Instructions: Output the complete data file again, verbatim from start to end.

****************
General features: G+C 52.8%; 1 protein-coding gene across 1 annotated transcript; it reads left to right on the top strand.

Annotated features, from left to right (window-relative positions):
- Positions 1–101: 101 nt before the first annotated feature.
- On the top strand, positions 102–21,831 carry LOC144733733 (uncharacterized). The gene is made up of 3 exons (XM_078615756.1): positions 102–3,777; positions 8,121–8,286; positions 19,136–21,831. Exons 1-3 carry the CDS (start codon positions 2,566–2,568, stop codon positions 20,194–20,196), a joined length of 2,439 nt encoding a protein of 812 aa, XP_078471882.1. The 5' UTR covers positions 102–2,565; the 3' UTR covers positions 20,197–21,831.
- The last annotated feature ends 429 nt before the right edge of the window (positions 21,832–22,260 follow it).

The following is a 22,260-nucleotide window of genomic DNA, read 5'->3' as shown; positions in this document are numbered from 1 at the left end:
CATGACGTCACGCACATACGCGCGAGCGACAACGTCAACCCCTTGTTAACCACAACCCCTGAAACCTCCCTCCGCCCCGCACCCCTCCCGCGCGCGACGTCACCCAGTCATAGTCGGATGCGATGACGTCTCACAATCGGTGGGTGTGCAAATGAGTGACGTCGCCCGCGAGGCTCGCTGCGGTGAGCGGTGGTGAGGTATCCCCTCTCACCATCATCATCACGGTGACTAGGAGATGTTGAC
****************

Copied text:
General features: G+C 52.8%; 1 protein-coding gene across 1 annotated transcript; it reads left to right on the top strand.

Annotated features, from left to right (window-relative positions):
- Positions 1–101: 101 nt before the first annotated feature.
- On the top strand, positions 102–21,831 carry LOC144733733 (uncharacterized). The gene is made up of 3 exons (XM_078615756.1): positions 102–3,777; positions 8,121–8,286; positions 19,136–21,831. Exons 1-3 carry the CDS (start codon positions 2,566–2,568, stop codon positions 20,194–20,196), a joined length of 2,439 nt encoding a protein of 812 aa, XP_078471882.1. The 5' UTR covers positions 102–2,565; the 3' UTR covers positions 20,197–21,831.
- The last annotated feature ends 429 nt before the right edge of the window (positions 21,832–22,260 follow it).

The following is a 22,260-nucleotide window of genomic DNA, read 5'->3' as shown; positions in this document are numbered from 1 at the left end:
CATGACGTCACGCACATACGCGCGAGCGACAACGTCAACCCCTTGTTAACCACAACCCCTGAAACCTCCCTCCGCCCCGCACCCCTCCCGCGCGCGACGTCACCCAGTCATAGTCGGATGCGATGACGTCTCACAATCGGTGGGTGTGCAAATGAGTGACGTCGCCCGCGAGGCTCGCTGCGGTGAGCGGTGGTGAGGTATCCCCTCTCACCATCATCATCACGGTGACTAGGAGATGTTGAC